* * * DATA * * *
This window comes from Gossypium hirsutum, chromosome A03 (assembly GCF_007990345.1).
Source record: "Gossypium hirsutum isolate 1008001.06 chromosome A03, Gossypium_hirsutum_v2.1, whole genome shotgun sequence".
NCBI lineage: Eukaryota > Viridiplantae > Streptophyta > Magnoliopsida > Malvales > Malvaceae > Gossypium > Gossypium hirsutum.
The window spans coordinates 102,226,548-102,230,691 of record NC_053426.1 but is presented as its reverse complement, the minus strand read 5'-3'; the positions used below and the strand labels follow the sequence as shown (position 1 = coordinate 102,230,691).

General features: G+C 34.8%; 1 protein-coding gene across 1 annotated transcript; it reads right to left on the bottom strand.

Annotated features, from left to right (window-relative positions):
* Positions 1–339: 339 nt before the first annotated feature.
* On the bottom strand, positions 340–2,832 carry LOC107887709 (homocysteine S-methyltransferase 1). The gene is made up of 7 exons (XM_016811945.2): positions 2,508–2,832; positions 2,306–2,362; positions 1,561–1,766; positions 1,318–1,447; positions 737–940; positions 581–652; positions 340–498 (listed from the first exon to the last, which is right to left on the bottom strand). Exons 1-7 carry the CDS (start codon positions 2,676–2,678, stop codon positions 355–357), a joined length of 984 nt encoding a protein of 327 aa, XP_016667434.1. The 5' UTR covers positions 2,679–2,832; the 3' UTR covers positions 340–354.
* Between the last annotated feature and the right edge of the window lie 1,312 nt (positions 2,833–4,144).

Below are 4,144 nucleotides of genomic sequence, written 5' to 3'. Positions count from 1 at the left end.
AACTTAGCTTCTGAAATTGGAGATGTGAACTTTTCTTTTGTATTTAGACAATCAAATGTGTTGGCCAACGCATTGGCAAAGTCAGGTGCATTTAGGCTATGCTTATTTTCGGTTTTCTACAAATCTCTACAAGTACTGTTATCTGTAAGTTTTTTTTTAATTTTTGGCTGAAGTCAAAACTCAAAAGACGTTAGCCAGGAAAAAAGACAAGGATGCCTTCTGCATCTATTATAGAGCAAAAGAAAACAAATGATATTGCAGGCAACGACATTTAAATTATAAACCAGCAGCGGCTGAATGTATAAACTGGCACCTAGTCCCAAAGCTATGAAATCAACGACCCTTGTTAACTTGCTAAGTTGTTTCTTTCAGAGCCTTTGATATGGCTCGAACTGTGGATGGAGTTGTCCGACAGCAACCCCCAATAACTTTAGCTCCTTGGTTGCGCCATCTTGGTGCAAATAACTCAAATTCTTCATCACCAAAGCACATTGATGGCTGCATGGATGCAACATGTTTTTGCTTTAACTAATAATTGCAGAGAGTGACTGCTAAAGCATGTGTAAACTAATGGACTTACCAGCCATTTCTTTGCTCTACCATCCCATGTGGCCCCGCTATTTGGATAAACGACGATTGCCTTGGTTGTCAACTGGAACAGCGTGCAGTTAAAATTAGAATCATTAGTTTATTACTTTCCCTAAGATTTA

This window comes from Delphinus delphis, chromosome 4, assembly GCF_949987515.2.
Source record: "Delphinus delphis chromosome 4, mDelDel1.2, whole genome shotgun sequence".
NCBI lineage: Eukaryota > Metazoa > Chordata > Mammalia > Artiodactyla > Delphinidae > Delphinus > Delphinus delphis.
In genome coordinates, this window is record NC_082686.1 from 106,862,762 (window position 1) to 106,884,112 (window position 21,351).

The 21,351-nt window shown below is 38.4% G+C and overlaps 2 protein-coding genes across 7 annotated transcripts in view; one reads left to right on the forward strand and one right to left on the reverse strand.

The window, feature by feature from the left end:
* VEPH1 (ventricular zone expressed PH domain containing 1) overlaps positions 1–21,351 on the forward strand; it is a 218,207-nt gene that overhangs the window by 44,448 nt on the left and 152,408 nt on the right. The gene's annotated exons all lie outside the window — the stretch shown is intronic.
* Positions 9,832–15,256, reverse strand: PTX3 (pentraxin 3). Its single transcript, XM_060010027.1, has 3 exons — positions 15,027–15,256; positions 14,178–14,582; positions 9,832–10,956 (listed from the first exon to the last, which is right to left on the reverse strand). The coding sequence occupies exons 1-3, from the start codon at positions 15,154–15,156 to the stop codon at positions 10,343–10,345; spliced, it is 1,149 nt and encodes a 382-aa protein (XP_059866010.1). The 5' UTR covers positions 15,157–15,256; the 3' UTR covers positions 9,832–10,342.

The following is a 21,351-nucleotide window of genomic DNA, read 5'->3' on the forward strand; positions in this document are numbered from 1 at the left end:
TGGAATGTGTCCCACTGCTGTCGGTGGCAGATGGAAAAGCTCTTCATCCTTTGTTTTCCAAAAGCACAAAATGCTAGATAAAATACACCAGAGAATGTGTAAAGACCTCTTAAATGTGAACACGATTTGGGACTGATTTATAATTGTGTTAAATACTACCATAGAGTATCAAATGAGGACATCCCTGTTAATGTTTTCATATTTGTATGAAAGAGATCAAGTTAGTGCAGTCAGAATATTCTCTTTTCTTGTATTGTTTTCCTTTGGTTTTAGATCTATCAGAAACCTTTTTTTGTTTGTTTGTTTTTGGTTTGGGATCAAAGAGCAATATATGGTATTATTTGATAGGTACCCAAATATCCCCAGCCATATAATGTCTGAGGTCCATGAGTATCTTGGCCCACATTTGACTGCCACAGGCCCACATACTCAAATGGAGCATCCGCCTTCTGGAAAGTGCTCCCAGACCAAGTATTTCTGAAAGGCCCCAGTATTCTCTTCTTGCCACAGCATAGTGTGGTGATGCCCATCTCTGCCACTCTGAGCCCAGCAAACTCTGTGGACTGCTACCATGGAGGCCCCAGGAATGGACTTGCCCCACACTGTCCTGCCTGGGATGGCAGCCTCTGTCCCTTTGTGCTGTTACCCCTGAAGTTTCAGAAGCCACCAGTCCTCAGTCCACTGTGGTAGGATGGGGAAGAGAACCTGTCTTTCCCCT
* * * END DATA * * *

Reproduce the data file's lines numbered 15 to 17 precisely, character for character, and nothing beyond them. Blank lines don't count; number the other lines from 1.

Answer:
In genome coordinates, this window is record NC_082686.1 from 106,862,762 (window position 1) to 106,884,112 (window position 21,351).

The 21,351-nt window shown below is 38.4% G+C and overlaps 2 protein-coding genes across 7 annotated transcripts in view; one reads left to right on the forward strand and one right to left on the reverse strand.

The window, feature by feature from the left end: